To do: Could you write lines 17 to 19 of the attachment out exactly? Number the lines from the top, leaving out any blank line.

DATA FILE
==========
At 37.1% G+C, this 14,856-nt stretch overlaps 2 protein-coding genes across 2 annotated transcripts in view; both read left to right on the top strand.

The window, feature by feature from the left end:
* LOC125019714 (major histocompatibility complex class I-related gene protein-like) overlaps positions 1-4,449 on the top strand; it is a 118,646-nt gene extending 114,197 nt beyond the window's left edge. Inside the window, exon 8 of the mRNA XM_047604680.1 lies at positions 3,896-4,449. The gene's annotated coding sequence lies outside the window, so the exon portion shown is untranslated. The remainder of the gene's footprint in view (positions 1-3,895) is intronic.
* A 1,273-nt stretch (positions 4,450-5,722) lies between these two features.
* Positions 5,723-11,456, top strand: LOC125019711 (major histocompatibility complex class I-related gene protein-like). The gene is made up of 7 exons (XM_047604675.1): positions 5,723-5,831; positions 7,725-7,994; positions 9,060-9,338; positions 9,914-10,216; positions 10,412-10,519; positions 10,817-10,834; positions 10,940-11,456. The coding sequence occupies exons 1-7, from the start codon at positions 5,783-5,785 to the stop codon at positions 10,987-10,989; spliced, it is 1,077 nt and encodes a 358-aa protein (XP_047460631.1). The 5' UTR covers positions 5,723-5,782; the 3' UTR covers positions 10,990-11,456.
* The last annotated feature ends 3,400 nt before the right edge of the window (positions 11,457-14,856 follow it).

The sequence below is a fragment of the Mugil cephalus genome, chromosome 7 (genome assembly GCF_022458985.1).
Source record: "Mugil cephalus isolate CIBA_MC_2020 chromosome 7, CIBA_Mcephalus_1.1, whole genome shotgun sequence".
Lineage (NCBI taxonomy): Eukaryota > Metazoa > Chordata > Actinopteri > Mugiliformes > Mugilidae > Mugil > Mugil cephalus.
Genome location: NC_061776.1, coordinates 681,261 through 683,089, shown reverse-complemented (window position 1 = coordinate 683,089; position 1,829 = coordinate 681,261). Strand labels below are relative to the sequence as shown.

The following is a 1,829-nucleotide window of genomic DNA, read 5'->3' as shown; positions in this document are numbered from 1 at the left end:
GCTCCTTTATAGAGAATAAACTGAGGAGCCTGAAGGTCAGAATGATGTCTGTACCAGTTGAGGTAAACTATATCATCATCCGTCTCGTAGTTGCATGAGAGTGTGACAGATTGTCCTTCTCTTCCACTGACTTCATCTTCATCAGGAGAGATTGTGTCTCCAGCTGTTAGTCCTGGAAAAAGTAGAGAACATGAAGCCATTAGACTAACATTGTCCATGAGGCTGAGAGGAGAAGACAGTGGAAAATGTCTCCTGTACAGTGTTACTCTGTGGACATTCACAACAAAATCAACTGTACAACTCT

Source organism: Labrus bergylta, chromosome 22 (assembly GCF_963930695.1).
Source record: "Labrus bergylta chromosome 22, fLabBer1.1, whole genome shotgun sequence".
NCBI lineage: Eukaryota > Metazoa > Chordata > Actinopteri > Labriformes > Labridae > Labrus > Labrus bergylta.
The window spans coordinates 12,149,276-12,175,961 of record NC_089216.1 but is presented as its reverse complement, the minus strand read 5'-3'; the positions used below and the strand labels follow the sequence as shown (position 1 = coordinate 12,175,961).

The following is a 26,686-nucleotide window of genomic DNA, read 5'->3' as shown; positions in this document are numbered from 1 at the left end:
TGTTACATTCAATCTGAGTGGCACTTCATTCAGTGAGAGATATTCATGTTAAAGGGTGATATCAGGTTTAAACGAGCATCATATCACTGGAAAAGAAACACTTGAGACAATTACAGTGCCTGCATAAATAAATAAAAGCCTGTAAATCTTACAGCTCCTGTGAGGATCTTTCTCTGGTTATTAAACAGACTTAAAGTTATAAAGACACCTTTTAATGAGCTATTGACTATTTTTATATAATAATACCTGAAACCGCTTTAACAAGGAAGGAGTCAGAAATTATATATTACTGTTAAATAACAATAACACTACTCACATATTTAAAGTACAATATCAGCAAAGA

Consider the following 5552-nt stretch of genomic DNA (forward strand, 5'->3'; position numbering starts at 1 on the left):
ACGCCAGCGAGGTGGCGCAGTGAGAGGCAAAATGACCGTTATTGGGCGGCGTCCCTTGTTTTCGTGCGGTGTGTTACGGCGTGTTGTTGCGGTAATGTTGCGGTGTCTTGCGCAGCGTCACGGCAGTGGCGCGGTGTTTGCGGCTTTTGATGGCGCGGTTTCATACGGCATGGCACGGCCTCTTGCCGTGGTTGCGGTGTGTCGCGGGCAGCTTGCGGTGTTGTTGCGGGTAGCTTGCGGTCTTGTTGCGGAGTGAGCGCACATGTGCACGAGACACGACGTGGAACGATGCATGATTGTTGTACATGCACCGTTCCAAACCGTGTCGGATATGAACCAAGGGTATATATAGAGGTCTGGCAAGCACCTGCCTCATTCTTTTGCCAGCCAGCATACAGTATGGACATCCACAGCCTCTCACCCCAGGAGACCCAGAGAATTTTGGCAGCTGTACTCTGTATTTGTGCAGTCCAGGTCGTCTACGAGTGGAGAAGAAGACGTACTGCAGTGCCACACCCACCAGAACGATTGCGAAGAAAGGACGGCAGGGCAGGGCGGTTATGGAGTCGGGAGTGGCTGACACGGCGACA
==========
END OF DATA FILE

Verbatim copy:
The following is a 26,686-nucleotide window of genomic DNA, read 5'->3' as shown; positions in this document are numbered from 1 at the left end:
TGTTACATTCAATCTGAGTGGCACTTCATTCAGTGAGAGATATTCATGTTAAAGGGTGATATCAGGTTTAAACGAGCATCATATCACTGGAAAAGAAACACTTGAGACAATTACAGTGCCTGCATAAATAAATAAAAGCCTGTAAATCTTACAGCTCCTGTGAGGATCTTTCTCTGGTTATTAAACAGACTTAAAGTTATAAAGACACCTTTTAATGAGCTATTGACTATTTTTATATAATAATACCTGAAACCGCTTTAACAAGGAAGGAGTCAGAAATTATATATTACTGTTAAATAACAATAACACTACTCACATATTTAAAGTACAATATCAGCAAAGA

Consider the following 5552-nt stretch of genomic DNA (forward strand, 5'->3'; position numbering starts at 1 on the left):